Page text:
Activism Discussion: Local Currencies Really Can Buy Happiness

Local Currencies Really Can Buy Happiness
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Dan Clore
2009-05-30 17:46:56 EST
News & Views for Anarchists & Activists:
http://groups.yahoo.com/group/smygo

http://www.ipsnews.net/news.asp?idnews=47042
DEVELOPMENT:
Local Currencies Really Can Buy Happiness
by Matthew Cardinale* - IPS/IFEJ

ATLANTA, Georgia, May 30 (IPS) - In the face of an economic system which
seems to be premised on environmental harm and profit-driven growth, a
handful of communities across the U.S. and the globe have begun
experimenting with alternative forms of local currency as a pathway to
sustainability.

Local currencies existing today in the U.S. include the Humboldt
Community Currency in Eureka, California; Berkshares in the
Massachusetts Berkshire region; Bay Bucks in Traverse City, Michigan;
Ithaca Hours in Ithaca, New York; Cascadia Hours, Corvalis Hours, and
RiverHours in Oregon; Equal Dollars in Philadelphia, Pennsylvania; and
Madison Hours in Madison, Wisconsin, according to the E. F. Schumacher
Society, which runs Berkshares.

Canadian community currencies are located in Calgary, Alberta; Salt
Spring Island, British Columbia; Tamworth, Toronto and the Madawaska
Valley, both in Ontario, which is promoting a "usury-free dollar".

There are also community currencies in Tlaxpana, Mexico; and East Sussex
and Devon, England; as well as a regional currency based in Basel,
Switzerland, which can also be exchanged in parts of Germany and France.

What these currencies have in common is that they represent an effort to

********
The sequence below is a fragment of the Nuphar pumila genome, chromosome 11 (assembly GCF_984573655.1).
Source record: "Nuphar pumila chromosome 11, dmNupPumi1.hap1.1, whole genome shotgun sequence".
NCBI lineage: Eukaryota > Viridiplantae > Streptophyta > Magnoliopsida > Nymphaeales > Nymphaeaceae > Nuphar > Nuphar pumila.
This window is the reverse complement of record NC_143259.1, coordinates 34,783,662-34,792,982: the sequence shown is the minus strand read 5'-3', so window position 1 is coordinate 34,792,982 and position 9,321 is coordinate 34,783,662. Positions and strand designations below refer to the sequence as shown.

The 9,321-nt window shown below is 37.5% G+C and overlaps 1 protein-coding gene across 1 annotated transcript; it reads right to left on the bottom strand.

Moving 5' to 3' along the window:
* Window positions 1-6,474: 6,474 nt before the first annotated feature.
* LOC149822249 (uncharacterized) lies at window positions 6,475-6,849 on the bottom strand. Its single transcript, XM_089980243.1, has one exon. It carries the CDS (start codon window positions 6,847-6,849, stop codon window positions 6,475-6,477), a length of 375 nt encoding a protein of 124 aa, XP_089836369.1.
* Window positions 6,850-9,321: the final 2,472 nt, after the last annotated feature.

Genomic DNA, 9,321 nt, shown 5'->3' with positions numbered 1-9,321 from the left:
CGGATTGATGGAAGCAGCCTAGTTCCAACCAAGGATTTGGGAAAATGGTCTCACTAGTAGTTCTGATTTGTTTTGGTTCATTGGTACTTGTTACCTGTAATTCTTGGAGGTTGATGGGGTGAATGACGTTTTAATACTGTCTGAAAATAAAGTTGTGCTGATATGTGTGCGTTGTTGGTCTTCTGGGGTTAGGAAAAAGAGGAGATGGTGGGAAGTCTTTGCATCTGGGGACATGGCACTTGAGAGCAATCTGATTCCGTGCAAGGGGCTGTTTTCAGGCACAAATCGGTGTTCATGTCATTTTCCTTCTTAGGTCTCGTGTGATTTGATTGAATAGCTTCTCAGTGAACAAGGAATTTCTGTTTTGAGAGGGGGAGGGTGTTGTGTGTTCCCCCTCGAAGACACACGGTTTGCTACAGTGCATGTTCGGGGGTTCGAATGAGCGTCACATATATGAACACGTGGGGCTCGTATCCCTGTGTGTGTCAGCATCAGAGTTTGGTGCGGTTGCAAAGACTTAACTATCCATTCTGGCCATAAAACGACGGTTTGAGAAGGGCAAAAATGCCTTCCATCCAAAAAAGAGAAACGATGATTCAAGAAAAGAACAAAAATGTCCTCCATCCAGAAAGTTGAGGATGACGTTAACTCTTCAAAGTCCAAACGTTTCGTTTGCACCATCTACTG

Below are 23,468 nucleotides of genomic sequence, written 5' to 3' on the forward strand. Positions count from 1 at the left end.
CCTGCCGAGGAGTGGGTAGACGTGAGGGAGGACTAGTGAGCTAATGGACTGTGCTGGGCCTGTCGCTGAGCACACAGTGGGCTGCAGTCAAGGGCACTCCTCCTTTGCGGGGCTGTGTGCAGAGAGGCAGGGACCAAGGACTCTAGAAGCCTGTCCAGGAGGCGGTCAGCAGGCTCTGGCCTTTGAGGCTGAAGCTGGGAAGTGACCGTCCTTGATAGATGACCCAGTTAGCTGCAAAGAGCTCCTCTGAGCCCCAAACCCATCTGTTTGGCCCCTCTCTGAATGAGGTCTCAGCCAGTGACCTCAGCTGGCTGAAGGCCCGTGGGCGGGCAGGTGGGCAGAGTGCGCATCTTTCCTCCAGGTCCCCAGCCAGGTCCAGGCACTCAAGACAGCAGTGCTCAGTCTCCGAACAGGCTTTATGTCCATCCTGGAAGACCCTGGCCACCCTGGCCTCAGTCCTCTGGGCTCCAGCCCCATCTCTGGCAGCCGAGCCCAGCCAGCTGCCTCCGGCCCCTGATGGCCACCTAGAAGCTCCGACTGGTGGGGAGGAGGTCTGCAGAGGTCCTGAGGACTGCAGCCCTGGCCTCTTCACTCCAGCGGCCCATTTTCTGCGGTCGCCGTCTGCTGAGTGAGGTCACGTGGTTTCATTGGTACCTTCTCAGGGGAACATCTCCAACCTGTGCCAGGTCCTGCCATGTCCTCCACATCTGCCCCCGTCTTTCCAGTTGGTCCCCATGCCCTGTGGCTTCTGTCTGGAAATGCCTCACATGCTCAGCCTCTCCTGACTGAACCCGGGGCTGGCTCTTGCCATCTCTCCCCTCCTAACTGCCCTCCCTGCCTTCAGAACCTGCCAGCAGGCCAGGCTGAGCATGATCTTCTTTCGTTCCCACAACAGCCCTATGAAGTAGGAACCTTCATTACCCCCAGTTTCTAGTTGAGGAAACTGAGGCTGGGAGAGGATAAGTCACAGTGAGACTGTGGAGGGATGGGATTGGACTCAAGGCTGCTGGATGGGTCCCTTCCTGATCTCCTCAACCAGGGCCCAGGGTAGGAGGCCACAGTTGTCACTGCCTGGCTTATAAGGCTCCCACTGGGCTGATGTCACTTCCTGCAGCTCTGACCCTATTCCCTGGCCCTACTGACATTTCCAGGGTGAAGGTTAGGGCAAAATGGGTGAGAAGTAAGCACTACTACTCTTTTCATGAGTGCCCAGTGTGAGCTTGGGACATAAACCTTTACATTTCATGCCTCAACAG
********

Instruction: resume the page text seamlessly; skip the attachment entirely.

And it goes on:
respond to the pressures of globalisation, like the advent of massive
chain stores competing with local merchants.

People in Berkshire can go to one of five participating local banks to
trade 95 cents for one Berkshare, at a five percent discount to the
dollar. Then, they can spend Berkshares at over 400 participating local
stores as a direct replacement for dollars, and thus save 5 cents with
every Berkshare they spend.

Even though store owners lose the 5 cents whenever they trade Berkshares
back for dollars at a bank - which they have to do to buy something that
can't be produced locally - they are still typically happy with the
loyal, local customers they keep instead of losing them to chains like
Wal-Mart, Starbucks, and Barnes & Noble.

"Local currencies are part of what educate people about the importance
of their small, independent businesses. It's bringing people off the
Internet, back to Main Street, for the face-to-face exchanges. Once
they're there, they like it," Susan Witt, founder of Berkshares, told IPS.

There are many ways having a local currency can help create a more
sustainable economy, say leaders in the local currency movement.

First, because using a community currency forces people to buy locally,
fewer goods have to be imported.

"By having economic transactions be so focused locally, that's
definitely, for one thing, reducing use of fossil fuel. If it's a local
farmer's market... food [is] produced 30 miles away instead of 3,000
miles away," said Steve Burke, executive director of Ithaca Hours, said.

Trade theorists might object that it is less efficient, or less
productive, for diverse goods to be produced in many communities than it